The next step is to actually analyze the data and see what we find. We could just scroll through the raw data, but that would take forever. So I wrote a little Ruby(http://ruby-lang.org/) library called PostgreSQL Query Analyzer (PQA) (http://rubyforge.org/projects/pqa/) to parse the data file and analyze the queries. If you’re not familiar with Ruby, it’s an object-oriented scripting language that’s great for various system administration and data manipulation tasks. To run PQA, you’ll need to have Ruby installed.

On to the results. Here’s a sample run showing the top 8 queries:

[tom@hal pqa]$ ./pqa.rb -top 8 -file overnight_query_data.txt
10077 queries (2826 unique) parsed in 1.984141 seconds
8 most frequent queries
931 times:  BEGIN;ROLLBACK;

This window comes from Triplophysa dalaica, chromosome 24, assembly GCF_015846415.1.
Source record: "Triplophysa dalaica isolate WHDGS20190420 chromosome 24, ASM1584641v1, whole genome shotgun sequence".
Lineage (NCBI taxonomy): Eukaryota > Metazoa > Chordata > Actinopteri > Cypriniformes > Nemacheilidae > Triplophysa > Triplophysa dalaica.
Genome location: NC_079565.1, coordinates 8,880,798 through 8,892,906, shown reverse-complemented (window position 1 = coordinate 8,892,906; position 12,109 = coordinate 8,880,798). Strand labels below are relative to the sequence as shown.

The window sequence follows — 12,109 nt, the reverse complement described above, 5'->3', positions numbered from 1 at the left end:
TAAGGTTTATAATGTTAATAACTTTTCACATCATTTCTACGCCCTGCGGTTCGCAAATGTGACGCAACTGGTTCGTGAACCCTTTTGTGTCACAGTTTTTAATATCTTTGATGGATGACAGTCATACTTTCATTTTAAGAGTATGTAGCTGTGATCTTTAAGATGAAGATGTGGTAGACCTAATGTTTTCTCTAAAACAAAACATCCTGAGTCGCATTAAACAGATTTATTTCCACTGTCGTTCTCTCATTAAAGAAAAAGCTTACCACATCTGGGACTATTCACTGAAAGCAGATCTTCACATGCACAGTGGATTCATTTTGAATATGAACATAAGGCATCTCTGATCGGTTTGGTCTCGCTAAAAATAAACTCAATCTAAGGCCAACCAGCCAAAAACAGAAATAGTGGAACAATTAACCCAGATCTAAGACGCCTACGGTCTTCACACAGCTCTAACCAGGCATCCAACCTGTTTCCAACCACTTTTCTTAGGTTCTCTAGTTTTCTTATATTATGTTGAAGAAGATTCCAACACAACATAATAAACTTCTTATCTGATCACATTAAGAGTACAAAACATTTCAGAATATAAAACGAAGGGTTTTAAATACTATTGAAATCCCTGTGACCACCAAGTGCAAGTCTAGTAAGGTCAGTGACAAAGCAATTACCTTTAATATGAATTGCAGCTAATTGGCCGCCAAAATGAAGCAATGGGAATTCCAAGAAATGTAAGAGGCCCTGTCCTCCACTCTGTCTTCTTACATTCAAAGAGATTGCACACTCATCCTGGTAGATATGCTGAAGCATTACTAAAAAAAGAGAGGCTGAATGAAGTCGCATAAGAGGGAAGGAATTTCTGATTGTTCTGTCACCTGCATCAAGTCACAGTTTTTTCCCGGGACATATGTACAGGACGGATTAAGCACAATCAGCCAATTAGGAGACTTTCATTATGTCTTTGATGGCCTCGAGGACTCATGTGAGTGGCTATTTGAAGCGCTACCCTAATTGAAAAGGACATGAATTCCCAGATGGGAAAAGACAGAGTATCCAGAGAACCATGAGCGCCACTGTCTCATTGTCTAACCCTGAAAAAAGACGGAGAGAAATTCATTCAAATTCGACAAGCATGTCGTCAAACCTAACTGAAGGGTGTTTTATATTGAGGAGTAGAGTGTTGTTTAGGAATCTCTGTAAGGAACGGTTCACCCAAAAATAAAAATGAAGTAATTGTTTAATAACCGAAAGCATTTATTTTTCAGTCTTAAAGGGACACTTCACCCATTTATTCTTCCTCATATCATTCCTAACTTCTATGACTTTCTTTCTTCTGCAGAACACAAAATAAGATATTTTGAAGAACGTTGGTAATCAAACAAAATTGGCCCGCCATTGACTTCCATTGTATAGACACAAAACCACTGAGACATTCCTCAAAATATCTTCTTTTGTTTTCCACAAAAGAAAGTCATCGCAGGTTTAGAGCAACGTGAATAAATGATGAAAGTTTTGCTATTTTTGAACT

780 times:  SELECT * FROM plugins
574 times:  SELECT language_code FROM supported_languages WHERE language_id=’1′
574 times:  SELECT language_id FROM supported_languages WHERE classname=’English’
295 times:  select * from supported_languages where language_code = ‘en’
162 times:  select * from supported_languages where language_code = ‘en-us’
85 times:  SELECT total FROM forum_group_list_vw WHERE group_forum_id=’721′
[tom@hal pqa]$

Already we see something very interesting – the supported_languages table is queried the same number of times by two rather similar queries. This is an indication that there might be a sequence of two queries that could be combined into one, which is a big win – we’ll eliminate five percent of the total number of queries in one fell swoop. Looks like our analysis efforts have been repaid already. And if we were to look at the top 30 or 40 queries, we could probably find some more instances of this sort of thing.